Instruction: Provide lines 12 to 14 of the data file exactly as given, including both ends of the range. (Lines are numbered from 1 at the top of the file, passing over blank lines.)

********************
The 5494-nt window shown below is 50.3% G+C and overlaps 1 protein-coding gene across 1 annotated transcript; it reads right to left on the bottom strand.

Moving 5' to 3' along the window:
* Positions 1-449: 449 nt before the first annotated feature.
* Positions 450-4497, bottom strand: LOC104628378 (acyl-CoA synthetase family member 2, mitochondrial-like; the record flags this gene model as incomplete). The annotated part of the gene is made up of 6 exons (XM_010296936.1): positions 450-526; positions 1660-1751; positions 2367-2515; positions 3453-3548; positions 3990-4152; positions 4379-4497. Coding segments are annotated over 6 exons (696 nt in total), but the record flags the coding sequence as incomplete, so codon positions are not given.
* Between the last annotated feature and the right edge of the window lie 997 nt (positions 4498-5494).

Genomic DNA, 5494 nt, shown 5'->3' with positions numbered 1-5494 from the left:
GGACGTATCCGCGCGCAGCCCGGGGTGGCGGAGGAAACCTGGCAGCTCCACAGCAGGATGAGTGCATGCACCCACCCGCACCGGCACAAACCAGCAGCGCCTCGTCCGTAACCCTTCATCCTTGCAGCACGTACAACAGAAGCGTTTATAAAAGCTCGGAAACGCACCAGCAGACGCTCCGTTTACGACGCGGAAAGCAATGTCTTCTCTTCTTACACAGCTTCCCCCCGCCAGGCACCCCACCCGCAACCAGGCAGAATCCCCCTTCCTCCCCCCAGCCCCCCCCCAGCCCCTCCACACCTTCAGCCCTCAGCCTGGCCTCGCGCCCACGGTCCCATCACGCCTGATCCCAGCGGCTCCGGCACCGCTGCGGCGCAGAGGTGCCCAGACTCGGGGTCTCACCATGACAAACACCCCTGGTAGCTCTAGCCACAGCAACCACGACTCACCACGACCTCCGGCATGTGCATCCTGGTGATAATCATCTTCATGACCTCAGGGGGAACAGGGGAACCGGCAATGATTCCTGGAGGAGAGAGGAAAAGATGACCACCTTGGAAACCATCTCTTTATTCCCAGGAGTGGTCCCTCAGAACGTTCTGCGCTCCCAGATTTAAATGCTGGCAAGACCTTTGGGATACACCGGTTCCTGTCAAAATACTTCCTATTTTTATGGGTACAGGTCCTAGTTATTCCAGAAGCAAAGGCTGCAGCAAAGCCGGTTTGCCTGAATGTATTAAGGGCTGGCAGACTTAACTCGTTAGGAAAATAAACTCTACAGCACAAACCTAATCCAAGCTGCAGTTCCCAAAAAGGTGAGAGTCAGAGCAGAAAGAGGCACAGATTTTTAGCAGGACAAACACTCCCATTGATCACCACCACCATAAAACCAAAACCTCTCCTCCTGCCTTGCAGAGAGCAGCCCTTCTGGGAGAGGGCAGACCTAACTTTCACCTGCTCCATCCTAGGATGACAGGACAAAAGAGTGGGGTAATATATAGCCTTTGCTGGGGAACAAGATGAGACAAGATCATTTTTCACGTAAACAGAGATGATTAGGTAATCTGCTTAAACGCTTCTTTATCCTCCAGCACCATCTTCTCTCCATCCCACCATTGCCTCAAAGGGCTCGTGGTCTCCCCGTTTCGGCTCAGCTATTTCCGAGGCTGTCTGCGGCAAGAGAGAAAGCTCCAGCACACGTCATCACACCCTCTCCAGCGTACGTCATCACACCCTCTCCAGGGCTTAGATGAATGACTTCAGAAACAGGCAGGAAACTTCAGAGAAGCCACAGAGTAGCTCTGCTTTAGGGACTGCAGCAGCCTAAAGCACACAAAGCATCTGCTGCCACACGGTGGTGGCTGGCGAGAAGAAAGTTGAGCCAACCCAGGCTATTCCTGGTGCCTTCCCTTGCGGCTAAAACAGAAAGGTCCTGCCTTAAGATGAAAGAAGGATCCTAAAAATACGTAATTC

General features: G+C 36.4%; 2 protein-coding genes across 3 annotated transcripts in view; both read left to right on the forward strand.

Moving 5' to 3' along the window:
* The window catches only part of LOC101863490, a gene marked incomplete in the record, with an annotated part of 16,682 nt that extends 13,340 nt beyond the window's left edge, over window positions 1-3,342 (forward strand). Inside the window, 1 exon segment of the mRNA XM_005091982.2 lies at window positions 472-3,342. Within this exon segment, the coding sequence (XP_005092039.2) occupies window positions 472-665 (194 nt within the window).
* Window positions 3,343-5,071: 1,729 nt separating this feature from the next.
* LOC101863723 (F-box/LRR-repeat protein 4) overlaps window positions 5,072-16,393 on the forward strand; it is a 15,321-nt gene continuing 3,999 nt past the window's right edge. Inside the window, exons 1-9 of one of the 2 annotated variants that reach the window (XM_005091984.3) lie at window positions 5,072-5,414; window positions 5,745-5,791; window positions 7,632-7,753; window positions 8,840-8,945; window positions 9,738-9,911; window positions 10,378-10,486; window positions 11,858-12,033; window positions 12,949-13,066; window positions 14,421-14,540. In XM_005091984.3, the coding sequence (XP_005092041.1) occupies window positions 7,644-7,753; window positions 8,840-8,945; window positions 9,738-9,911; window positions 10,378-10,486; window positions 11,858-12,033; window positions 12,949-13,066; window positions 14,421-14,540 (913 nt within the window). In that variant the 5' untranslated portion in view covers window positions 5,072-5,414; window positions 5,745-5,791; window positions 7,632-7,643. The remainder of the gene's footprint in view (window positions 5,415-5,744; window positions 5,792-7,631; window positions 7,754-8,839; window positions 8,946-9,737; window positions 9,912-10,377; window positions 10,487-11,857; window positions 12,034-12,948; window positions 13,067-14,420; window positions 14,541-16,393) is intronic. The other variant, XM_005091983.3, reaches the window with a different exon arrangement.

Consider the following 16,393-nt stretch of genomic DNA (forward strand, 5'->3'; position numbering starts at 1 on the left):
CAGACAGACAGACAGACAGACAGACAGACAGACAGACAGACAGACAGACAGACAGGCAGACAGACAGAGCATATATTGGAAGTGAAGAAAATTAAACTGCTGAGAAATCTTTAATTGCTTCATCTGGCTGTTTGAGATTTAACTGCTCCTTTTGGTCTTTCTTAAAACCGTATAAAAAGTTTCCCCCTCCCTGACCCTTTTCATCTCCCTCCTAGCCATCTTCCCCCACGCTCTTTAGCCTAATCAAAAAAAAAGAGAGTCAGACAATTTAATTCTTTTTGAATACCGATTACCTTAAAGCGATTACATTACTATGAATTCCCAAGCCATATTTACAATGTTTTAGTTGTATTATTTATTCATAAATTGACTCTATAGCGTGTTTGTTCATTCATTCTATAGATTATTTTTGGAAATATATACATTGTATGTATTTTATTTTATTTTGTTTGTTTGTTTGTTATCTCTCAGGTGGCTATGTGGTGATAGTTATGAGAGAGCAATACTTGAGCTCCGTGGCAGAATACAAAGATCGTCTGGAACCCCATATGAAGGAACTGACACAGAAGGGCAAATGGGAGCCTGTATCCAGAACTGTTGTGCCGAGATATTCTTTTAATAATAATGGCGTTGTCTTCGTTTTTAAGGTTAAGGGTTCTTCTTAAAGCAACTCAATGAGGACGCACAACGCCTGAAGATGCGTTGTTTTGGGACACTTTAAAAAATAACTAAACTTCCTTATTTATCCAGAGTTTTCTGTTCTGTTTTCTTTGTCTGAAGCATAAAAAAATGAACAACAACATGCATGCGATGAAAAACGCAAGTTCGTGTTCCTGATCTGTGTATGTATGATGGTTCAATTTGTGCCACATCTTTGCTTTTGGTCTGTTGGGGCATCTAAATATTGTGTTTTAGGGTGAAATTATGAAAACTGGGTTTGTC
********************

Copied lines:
* LOC101863723 (F-box/LRR-repeat protein 4) overlaps window positions 5,072-16,393 on the forward strand; it is a 15,321-nt gene continuing 3,999 nt past the window's right edge. Inside the window, exons 1-9 of one of the 2 annotated variants that reach the window (XM_005091984.3) lie at window positions 5,072-5,414; window positions 5,745-5,791; window positions 7,632-7,753; window positions 8,840-8,945; window positions 9,738-9,911; window positions 10,378-10,486; window positions 11,858-12,033; window positions 12,949-13,066; window positions 14,421-14,540. In XM_005091984.3, the coding sequence (XP_005092041.1) occupies window positions 7,644-7,753; window positions 8,840-8,945; window positions 9,738-9,911; window positions 10,378-10,486; window positions 11,858-12,033; window positions 12,949-13,066; window positions 14,421-14,540 (913 nt within the window). In that variant the 5' untranslated portion in view covers window positions 5,072-5,414; window positions 5,745-5,791; window positions 7,632-7,643. The remainder of the gene's footprint in view (window positions 5,415-5,744; window positions 5,792-7,631; window positions 7,754-8,839; window positions 8,946-9,737; window positions 9,912-10,377; window positions 10,487-11,857; window positions 12,034-12,948; window positions 13,067-14,420; window positions 14,541-16,393) is intronic. The other variant, XM_005091983.3, reaches the window with a different exon arrangement.

Consider the following 16,393-nt stretch of genomic DNA (forward strand, 5'->3'; position numbering starts at 1 on the left):
CAGACAGACAGACAGACAGACAGACAGACAGACAGACAGACAGACAGACAGACAGGCAGACAGACAGAGCATATATTGGAAGTGAAGAAAATTAAACTGCTGAGAAATCTTTAATTGCTTCATCTGGCTGTTTGAGATTTAACTGCTCCTTTTGGTCTTTCTTAAAACCGTATAAAAAGTTTCCCCCTCCCTGACCCTTTTCATCTCCCTCCTAGCCATCTTCCCCCACGCTCTTTAGCCTAATCAAAAAAAAAGAGAGTCAGACAATTTAATTCTTTTTGAATACCGATTACCTTAAAGCGATTACATTACTATGAATTCCCAAGCCATATTTACAATGTTTTAGTTGTATTATTTATTCATAAATTGACTCTATAGCGTGTTTGTTCATTCATTCTATAGATTATTTTTGGAAATATATACATTGTATGTATTTTATTTTATTTTGTTTGTTTGTTTGTTATCTCTCAGGTGGCTATGTGGTGATAGTTATGAGAGAGCAATACTTGAGCTCCGTGGCAGAATACAAAGATCGTCTGGAACCCCATATGAAGGAACTGACACAGAAGGGCAAATGGGAGCCTGTATCCAGAACTGTTGTGCCGAGATATTCTTTTAATAATAATGGCGTTGTCTTCGTTTTTAAGGTTAAGGGTTCTTCTTAAAGCAACTCAATGAGGACGCACAACGCCTGAAGATGCGTTGTTTTGGGACACTTTAAAAAATAACTAAACTTCCTTATTTATCCAGAGTTTTCTGTTCTGTTTTCTTTGTCTGAAGCATAAAAAAATGAACAACAACATGCATGCGATGAAAAACGCAAGTTCGTGTTCCTGATCTGTGTATGTATGATGGTTCAATTTGTGCCACATCTTTGCTTTTGGTCTGTTGGGGCATCTAAATATTGTGTTTTAGGGTGAAATTATGAAAACTGGGTTTGTC